# Stuck integral (electric potential)

## Homework Statement

When one calculates electric potentials, it involves integrating over the charge distribution, and for a surface with a uniform charge distribution, you encounter an integral of the form:

$$\int_{\mathcal{S}} \frac{d^2x'}{|\vec{x}-\vec{x'}|}$$

Where $\vec{x}$ is the vector from the origin (in whatever coordinate system you choose) to the field point (the point at which you want to determine the potential), $\vec{x'}$ is the vector from the origin to a point on the surface containing the charge distribution, and the integration is over the source points.

Now I want to calculate this integral but in the following situation:

Here S is a surface which is bounded by two planes.

Here's a picture which illustrates the situation:

http://www.ccbm.jhu.edu/doc/presenta...sisDefense.pdf

Page 41, picture D. You can see the two planes I was referring two. Here "S" is the surface which is exactly in the middle. Now x is a point OUTSIDE of S and x' is a point in S (of course at least one of them must be outside S otherwise the denominator is not defined).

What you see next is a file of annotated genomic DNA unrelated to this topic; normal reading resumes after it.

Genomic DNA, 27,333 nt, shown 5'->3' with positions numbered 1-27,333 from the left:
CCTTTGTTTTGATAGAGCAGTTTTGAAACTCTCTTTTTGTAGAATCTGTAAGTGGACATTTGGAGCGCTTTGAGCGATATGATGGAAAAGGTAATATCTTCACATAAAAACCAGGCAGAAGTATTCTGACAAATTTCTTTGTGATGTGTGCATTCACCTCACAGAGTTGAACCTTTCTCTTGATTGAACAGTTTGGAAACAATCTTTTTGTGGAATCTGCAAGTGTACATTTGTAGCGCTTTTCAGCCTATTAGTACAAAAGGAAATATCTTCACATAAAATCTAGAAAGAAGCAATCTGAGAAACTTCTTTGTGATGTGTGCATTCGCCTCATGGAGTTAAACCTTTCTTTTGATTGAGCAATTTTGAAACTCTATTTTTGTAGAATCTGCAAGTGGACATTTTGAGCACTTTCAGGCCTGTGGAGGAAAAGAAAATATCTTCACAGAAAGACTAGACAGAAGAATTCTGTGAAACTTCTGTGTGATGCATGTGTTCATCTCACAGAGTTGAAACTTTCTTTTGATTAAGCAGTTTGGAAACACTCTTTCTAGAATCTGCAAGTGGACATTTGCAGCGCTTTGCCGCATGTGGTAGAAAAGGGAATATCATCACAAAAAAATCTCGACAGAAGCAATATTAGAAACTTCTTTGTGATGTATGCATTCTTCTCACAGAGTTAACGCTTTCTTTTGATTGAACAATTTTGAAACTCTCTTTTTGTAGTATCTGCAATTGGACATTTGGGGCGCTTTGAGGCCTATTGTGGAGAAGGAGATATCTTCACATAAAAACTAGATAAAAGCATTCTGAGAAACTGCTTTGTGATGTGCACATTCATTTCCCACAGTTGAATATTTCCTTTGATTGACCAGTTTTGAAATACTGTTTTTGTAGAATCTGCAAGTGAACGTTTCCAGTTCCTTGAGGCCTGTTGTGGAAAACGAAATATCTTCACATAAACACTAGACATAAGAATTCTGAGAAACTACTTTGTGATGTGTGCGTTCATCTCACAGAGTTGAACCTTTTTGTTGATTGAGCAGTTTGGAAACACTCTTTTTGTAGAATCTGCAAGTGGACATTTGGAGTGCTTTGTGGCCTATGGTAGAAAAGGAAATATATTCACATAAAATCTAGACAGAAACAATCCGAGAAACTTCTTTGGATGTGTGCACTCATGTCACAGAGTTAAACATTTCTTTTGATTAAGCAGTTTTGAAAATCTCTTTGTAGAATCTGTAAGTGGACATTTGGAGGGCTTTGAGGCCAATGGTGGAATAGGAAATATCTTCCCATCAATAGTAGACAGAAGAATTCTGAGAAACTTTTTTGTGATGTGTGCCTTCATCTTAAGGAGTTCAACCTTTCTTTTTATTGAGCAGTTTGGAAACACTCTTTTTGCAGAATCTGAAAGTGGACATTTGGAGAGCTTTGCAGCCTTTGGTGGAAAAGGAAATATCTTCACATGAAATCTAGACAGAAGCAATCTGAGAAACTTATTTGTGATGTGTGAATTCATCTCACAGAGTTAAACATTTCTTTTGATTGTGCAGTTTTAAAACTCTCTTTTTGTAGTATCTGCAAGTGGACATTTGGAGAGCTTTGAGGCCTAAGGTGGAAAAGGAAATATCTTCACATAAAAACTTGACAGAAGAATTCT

How can you approach this calculation?

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dx
Homework Helper
Gold Member

Sorry. Here it is:

After /doc it should be /presentations/pdf/ScollanThesisDefense.pdf

That is: /doc/presentations/pdf/ScollanThesisDefense.pdf

It is working, just checked it.

dx
Homework Helper
Gold Member
You have to specify what the surface is more precisely.

You have to specify what the surface is more precisely.
That's all I'm given, I forgot to state that also S is assumed to be of infinite extent, basically S represents a part of the ventricular tissue which is separated by two walls: the epicardium and the endocardium.